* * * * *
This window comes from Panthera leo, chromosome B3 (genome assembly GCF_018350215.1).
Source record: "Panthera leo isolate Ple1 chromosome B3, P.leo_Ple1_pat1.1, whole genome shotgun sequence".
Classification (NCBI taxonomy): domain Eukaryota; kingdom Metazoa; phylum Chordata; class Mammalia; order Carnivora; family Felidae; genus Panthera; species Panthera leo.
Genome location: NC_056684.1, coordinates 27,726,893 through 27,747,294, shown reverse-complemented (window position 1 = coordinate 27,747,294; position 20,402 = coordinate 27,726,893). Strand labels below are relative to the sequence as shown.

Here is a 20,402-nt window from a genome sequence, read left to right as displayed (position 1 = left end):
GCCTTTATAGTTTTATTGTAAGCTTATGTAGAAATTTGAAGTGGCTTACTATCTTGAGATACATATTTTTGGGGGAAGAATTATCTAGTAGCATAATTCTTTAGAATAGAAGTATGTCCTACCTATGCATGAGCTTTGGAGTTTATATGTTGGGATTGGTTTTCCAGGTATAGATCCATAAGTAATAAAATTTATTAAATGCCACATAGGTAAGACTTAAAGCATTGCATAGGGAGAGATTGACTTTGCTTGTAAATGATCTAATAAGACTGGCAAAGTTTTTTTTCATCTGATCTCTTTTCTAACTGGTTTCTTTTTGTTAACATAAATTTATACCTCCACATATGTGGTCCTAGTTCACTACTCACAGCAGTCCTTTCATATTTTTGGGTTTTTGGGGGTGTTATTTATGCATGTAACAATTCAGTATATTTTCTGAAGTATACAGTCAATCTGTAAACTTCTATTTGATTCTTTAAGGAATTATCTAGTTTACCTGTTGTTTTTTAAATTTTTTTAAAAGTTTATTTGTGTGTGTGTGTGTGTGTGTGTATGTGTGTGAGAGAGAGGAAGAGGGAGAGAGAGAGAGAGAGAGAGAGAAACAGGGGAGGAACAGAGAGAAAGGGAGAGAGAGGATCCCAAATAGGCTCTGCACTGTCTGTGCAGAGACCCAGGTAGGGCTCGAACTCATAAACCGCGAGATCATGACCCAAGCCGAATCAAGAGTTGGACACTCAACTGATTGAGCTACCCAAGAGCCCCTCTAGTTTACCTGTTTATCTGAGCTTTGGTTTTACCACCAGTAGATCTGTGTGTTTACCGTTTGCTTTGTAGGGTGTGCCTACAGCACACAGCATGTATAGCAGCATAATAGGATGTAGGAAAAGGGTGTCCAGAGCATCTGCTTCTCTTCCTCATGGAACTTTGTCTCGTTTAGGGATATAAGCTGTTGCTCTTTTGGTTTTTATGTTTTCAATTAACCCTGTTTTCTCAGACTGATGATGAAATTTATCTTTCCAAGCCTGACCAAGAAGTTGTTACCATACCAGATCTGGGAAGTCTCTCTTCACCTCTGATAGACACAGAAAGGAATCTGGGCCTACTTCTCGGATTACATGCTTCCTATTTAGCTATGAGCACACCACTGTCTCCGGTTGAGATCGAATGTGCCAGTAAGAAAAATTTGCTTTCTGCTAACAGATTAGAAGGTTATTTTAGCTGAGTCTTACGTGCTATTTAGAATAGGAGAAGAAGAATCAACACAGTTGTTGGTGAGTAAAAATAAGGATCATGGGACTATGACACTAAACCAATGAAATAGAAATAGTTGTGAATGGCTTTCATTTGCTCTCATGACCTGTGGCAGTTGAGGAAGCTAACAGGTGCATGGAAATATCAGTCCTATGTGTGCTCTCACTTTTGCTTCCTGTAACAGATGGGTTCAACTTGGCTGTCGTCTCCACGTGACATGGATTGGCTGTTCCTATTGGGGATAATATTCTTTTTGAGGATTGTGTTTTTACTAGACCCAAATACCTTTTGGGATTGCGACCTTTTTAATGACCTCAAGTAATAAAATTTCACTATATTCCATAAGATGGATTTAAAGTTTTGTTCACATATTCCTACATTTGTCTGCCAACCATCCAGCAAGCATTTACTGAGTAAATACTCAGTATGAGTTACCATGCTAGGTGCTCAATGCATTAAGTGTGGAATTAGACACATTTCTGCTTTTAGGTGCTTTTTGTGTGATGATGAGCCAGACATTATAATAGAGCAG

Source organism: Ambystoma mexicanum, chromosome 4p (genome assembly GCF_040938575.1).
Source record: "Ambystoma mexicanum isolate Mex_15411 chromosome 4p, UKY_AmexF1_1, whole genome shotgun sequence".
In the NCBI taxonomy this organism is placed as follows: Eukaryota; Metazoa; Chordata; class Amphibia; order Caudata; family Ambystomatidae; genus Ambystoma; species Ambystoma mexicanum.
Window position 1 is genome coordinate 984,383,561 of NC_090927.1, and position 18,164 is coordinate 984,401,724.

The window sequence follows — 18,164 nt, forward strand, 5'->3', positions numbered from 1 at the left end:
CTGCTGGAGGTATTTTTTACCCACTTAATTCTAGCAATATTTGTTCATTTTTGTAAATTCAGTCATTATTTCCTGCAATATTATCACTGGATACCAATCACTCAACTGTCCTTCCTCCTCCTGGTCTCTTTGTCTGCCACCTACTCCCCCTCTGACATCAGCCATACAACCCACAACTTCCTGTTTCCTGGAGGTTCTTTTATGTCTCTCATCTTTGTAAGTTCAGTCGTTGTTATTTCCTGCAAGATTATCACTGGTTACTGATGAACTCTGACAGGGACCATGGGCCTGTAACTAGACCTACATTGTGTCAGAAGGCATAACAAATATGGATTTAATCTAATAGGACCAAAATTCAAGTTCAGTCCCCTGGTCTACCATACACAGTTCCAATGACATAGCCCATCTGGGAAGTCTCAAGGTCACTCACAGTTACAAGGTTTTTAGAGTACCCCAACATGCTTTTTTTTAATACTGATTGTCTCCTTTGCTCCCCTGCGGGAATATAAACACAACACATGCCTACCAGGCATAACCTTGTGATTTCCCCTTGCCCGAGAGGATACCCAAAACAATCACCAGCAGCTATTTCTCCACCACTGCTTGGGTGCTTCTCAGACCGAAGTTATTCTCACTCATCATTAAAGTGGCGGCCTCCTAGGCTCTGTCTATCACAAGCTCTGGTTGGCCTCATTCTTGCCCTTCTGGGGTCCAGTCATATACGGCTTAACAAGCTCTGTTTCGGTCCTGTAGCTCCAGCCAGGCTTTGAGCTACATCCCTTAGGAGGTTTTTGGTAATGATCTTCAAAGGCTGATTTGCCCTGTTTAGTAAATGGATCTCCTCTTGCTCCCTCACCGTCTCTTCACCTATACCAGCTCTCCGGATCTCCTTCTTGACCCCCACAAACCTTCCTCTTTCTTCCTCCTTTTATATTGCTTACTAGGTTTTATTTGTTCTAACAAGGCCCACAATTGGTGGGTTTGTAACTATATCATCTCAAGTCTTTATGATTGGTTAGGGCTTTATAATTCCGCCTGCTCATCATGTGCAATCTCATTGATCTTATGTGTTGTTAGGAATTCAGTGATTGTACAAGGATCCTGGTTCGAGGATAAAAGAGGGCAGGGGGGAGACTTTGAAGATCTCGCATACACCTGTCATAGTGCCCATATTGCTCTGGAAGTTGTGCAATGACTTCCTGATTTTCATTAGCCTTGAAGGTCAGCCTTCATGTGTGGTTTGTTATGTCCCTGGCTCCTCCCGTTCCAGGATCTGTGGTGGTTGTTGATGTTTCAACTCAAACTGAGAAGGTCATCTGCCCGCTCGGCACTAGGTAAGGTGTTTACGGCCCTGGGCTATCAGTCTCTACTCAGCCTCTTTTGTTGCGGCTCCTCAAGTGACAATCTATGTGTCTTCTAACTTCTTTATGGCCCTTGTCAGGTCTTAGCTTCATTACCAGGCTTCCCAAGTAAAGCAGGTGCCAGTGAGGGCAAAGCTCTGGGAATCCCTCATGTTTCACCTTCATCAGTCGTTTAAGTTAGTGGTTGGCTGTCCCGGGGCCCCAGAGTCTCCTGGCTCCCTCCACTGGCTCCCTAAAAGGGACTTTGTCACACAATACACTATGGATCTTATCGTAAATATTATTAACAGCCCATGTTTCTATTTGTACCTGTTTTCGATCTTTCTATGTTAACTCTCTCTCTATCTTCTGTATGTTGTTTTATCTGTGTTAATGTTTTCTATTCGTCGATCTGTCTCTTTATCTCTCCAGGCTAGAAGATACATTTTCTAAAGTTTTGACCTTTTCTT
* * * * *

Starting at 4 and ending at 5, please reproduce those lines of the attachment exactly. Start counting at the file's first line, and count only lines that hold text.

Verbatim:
Genome location: NC_056684.1, coordinates 27,726,893 through 27,747,294, shown reverse-complemented (window position 1 = coordinate 27,747,294; position 20,402 = coordinate 27,726,893). Strand labels below are relative to the sequence as shown.

Here is a 20,402-nt window from a genome sequence, read left to right as displayed (position 1 = left end):